Star Trek Catan Review
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Avidly played by millions of people from around the world and translated into over 30 languages, The Settlers of Catan board, card and electronic games have over the past decade encouraged players to harvest the land in the hope of expanding their colony. Trading in sheep, lumber, bricks and grain, countless roads have been laid, connecting fresh new buildings and services as players aim to create winning settlements.
Now players can settle in space as Catan is given a brand new sci-fi adaptation – one that should be on all Star Trek fans Christmas lists. Directly based on The Settlers of Catan rules and configuration, Star Trek Catan allows players to take the bridge on their own fleet of starships (either red, blue, mustard yellow or white – of course), aiming to build outposts and starbases on behalf of the ever expanding Federation. Following routes through the chunky hexagonal playing field which is made up of 19 sectors containing 5 different types of planets and an asteroid field, the winner is whoever gets to 10 Victory Points (VP) first and is acknowledged by all as “Starfleet Admiral of Catan.” Outposts are worth 1VP each whilst starbases are worth 2VP. At the start, each hex has a random number token placed on it. When the shiny black dice is rolled, if a player’s starship boarders on a hex planet that matches the number rolled, they can extract the planet’s precious resource and build or trade.
Yes trade. In their infinite wisdom, the Federation have sent out other expeditions who are also vying to bag themselves some Admiral admiration. Trade offers in our game took a long time as each decision was agonised over. Secret mutterings, plotting and discussions became the soundtrack as resources were bartered. My team had a healthy supply of the scarcest dilithium but desperately needed water to make our first starbase. Our opponent was developing a long snake of starships (the first player to create a continuous route of at least 5 ships gets a bonus card awarding them 2 additional VP) and was offering an attractive trade which would have helped us but also assisted them. For the majority of the game, people were predominately cooperative and willing to trade so both parties would be happy with the outcome which is perhaps in keeping with Star Trek philosophy. Despite playing with friends, I found the usual banter and competitiveness didn’t surface as much as expected during play, perhaps because the focus of Catan is to expand and win using the board or trades but not at the expense of others. Even with a Klingon Battle Cruiser lurking on the board, the pace and impact was sometimes slow but didn't deter from the desire to invest and win. The Klingon ship can be moved by anyone who rolls a 7 or who has a special card. All players bordering a Klingon sector who have more than 7 resource cards must discard half whilst the player who moves the ship gets to steal a resource. Whilst it remains in that sector, the Klingon ship stops ANY resources being mined which my team sadly only realised when, thinking we had a chance to cripple our neighbours progress, moved the ship to a sector that resulted in our own fleet also being under Klingon rule, busting our own chops at the same time. The Klingons are a blessing and a curse. As the board filled up with more and more ships, bases and outposts, the Battle Cruiser became bothersome as was stopping too much progess and all agreed it wasn’t always worth bringing into play.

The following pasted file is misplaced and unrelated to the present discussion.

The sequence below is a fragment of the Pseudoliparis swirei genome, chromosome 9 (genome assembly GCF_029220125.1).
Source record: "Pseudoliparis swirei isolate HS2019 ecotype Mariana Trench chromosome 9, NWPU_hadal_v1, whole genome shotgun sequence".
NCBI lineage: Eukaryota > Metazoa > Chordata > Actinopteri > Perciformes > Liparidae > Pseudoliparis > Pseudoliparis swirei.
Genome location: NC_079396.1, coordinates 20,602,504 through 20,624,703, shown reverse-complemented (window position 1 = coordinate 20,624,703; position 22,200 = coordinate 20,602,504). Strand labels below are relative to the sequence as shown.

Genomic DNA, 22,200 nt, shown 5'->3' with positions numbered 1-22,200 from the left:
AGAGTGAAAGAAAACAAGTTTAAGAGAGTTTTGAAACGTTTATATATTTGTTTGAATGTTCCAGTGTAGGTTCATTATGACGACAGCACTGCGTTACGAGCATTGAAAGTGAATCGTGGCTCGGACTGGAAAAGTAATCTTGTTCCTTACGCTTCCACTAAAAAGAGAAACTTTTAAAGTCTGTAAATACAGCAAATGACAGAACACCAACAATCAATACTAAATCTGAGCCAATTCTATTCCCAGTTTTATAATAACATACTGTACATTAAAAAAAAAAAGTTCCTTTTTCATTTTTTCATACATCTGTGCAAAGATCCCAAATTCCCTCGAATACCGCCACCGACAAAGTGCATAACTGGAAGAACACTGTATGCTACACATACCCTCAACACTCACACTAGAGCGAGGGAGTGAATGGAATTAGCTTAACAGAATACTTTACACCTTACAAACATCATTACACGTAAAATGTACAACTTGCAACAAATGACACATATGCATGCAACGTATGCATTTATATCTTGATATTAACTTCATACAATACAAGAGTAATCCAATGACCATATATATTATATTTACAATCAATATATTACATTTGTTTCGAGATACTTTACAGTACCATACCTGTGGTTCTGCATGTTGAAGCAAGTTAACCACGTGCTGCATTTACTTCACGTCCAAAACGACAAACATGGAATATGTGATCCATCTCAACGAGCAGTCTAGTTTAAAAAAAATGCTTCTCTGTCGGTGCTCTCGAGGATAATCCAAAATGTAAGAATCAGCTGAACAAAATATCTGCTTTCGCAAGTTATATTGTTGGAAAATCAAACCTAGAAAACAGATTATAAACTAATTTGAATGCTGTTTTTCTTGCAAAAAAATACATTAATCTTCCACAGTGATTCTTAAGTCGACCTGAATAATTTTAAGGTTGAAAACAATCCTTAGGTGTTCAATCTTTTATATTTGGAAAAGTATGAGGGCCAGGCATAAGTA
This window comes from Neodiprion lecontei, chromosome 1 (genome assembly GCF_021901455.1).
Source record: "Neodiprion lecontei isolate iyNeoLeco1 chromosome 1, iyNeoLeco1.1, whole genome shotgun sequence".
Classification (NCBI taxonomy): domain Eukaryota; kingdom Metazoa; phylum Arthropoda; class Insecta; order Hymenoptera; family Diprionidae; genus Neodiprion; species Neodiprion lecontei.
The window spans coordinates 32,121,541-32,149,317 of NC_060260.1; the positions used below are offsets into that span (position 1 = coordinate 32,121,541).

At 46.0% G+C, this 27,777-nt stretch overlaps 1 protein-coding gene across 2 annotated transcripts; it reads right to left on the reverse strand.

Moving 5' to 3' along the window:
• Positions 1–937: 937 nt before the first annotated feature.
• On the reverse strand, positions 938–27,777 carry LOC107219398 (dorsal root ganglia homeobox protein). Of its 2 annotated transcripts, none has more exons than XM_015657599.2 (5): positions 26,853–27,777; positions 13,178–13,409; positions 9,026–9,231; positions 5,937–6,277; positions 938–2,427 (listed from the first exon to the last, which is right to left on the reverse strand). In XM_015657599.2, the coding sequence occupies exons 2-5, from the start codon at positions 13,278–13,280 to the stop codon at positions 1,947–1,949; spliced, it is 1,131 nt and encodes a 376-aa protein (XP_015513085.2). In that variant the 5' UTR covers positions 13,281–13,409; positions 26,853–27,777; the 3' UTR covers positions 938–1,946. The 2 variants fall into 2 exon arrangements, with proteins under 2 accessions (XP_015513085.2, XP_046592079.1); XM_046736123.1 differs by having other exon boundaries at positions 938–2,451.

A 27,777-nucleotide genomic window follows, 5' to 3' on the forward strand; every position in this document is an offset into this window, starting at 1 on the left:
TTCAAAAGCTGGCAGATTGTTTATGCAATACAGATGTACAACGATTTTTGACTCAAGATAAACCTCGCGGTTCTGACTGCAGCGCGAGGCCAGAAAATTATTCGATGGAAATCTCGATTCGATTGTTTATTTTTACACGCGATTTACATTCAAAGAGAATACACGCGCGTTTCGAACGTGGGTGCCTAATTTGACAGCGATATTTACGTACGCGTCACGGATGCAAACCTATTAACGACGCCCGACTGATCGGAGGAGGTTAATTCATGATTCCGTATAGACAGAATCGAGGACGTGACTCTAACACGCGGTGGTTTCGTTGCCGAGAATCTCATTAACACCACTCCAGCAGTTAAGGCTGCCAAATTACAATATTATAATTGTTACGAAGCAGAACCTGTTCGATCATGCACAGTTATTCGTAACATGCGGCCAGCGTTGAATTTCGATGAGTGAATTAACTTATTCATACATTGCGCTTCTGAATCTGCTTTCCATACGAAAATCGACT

Although the game is designed to be played by a maximum of 4, we had extra people join in and combine brains, so made four teams instead. Of course no Star Trek game would be complete without its most famous faces: Kirk, Spock, Sulu, Uhura and more! This Catan edition comes with bonus support character cards that offer players the chance to mix things up on their turn by forcing trades, assisting with building or Klingon flinging. Our game lasted 2 hours though an average game for those more familiar with the Catan rules should last about 75 mins. In longer games, these support cards should have a greater affect on the outcome but we didn't utilise them fully during our first run. They are beautifully illustrated though, as is the board itself.
In fact, the whole game was fabulously packaged with brilliant attention to detail and quality. The hex pieces are thick with glossy pictures on and the whole board slots together like a perfect jigsaw puzzle. The tiny moulded pieces are expertly crafted, with each starship having an intricate yet sturdy structure. Even the dice have swirls of stars dotted on.
Catan is ultimately a long strategy game about trading and building so won’t appeal to everyone but can be set up to suit all gaming abilities. By setting Catan in the Star Trek universe, it has found a new depth with a familiar charm that fans of both franchises will love. Milder in its approach than other strategy games where violent conquering is usually the means to an end, Star Trek Catan is an enjoyable way to spend time with friends and is a top recommend for sci-fi table top gaming this winter.
Want to try it out? Then join SFL this weekend where Esdevium games will be showcasing Star Trek Catan alongside their other titles - You might even get chance to WIN a copy!
Huge thanks to members of Game Club Bournemouth for assisting with this review.